Have they cracked the code? It’s just the start for Junior School students, who recently began to learn all about coding. Niall O’Brien tell us more –
This term as part of the Digital Technologies Curriculum, Years 1 & 2 students are undertaking a 9-lesson coding incursion from ScopeIT Education. Each lesson runs for 40 minutes every Wednesday from Week 3 to Week 11. During these sessions, two ScopeIT Education educators will teach the students the foundational skills involved in coding, including programming a character to undertake a specific set of steps. Continue reading
Thank you to Shenel Raif for this report on what 3/4S and 3/4J have been busy with over the last term.
Helpful or Harmful?
Students of Middle School have been asking themselves this past term a very big question, are we as humans helpful or harmful? Continue reading
When I was in primary school, we would work on a project each term. The project topics varied – natural disasters, animals, medieval history, flags of the world, weather patterns, the Olympics and so on. Regardless of the topic, the projects all followed the same format: weeks of furious research in the library, followed by the painstaking process of ruling lines on your poster, creating a spectacular heading using The Lettering Book, inexpert use of tracing paper to press maps and pictures onto your masterpiece and finally, the addition of your text.
My memories of these projects are a mix of satisfaction and frustration – the right layout or a misspelt heading or once, a spectacularly bad portrait of Captain Cook, seemed to separate the great projects from the ordinary. But what of the actual content? Continue reading
When I was at school, speculation about “what we’d be when we grew up” was confined to a large but relatively unchanging list of careers (on my list was a psychologist, a librarian and an air stewardess, none of which I did but all jobs that still exist). In comparison, today’s students have a working life ahead of them that most likely includes jobs that haven’t been conceived as yet; a ‘physical workplace’ that is defined by technology; and multiple changes of career (these speculations make for interesting reading).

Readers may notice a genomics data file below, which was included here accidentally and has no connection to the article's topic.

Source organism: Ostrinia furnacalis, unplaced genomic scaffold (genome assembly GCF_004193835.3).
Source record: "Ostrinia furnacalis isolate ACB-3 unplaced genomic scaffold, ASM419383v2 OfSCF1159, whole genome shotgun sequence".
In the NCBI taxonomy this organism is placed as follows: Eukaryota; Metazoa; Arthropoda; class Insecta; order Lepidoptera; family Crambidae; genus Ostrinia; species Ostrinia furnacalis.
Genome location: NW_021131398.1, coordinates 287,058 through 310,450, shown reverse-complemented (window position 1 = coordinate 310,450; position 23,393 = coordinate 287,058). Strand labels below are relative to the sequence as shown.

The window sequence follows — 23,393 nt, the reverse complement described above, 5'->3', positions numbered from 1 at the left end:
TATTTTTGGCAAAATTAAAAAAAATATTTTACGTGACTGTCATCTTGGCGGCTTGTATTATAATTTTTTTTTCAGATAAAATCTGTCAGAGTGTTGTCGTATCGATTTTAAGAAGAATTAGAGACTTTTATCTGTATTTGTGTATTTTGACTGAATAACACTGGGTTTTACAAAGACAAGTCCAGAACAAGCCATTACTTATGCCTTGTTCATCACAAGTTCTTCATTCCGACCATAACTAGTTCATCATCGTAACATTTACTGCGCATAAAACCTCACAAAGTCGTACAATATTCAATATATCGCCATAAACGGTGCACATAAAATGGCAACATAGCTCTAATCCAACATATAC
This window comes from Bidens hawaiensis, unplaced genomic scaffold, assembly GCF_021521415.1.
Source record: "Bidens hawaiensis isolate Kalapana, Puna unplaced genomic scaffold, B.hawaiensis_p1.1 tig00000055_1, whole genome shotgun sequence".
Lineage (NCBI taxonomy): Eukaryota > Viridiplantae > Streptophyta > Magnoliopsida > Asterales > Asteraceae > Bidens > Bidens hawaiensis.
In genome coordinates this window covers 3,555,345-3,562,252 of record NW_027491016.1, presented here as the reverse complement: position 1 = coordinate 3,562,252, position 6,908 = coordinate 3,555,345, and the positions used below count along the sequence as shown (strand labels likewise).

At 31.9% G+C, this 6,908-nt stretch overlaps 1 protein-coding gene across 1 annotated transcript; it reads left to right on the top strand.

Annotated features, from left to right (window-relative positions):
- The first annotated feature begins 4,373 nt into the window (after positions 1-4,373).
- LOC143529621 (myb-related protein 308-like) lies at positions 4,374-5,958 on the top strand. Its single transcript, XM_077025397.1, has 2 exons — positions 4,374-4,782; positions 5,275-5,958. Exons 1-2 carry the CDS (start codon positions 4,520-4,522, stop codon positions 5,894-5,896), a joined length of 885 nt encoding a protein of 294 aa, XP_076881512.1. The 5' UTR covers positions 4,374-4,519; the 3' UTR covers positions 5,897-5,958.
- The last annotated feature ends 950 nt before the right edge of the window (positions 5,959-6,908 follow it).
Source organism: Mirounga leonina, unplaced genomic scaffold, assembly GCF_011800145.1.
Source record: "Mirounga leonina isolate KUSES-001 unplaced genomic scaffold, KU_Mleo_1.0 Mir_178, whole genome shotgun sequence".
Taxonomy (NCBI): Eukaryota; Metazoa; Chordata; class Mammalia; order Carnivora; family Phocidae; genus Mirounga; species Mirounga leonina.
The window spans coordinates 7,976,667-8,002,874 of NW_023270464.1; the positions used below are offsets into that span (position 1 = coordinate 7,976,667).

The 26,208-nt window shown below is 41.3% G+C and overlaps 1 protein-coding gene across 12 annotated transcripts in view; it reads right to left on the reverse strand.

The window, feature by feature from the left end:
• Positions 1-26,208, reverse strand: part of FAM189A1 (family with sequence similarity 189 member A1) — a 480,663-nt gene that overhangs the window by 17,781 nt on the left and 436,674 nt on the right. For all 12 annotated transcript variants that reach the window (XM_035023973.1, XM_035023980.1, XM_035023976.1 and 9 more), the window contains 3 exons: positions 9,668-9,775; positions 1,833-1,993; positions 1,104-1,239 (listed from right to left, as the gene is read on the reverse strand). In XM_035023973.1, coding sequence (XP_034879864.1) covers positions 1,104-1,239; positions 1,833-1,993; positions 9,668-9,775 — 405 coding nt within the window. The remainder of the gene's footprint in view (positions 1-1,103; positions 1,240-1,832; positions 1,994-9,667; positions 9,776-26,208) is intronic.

If you’re wondering just how different things might be in the future, and what that means in the classroom today, take a close look at the instructions on the whiteboard in the photo below – ‘Create three sprites (one drawn)’ and ‘Code your sprites with motion’ – what?!
Year 5 and 6 students are undertaking coding classes and share some of their experiences so far –
Last week, I mentioned that I find blog statistics decidedly boring. Except the search terms. Because although you might assume that most people reading this blog have arrived here via the school newsletter, you’d be wrong. Actually, some readers are searching the world wide web for particular things and their search lands them in our little corner of the interwebs. And really, it’s a very, very little corner which is why the search terms they use are revealing, odd and sometimes funny. Continue reading
There’s been one particular school activity this year that my kids have been busting to tell me about (all four of them, every week) – Kewriosity.
Kewriosity gave kids in each year level an opportunity to learn about all sorts of new things from how to knit and build a robot to busting myths and making animated films. Weeks of Kewriosity activity culminated in the Kewriosity Showcase and Alex St. Claire was there to see all the wonderful projects that have been keeping our kids so busy.
While an event ending in tears doesn’t usually tell a joyful tale, the story of the Kewriosity Showcase does indeed have a happy ending.
It was the ill-fated French Queen Marie Antoinette who prompted tears when Isabelle (Prep) discovered her tiny doll frame ensconced on a guillotine to represent her demise during the French Revolution. Why anyone would kill a beautiful golden-haired queen whose only crime was marrying whom she was told and possibly possessing a penchant for cake?
But this depth of feeling has led to lots of heartfelt discussion and that is what makes great learning experiences.
In fact, we had lots of at-home discussions around the Kewriosity showcase. Continue reading
Right about now, you’ll be a receiving a reminder letter about Voluntary Contributions. It’s well timed (because June 30*, people).
I’d quite like to rebrand ‘Voluntary Contributions’. Yes, they are ‘voluntary’. Yes, they ‘contribute’ to the school’s budget. But what the name doesn’t reveal is this: that State Government funding does not provide all the funds needed to run a school. That the things that make a school a comfortable and fun place to be (such as new library books, cooling in the junior school building and the whiz-bang Apple TVs) rely on Voluntary Contributions.
So I’m thinking of an alternative name for Voluntary Contributions, something along the lines of ‘A Really Important Contribution That’s Put Toward Really Good Stuff for Your Kids and Although it’s Voluntary, it Would Be Really Good if You Paid it Promptly, Please’. I think it has a nice ring to it but accept it may require some editing… Continue reading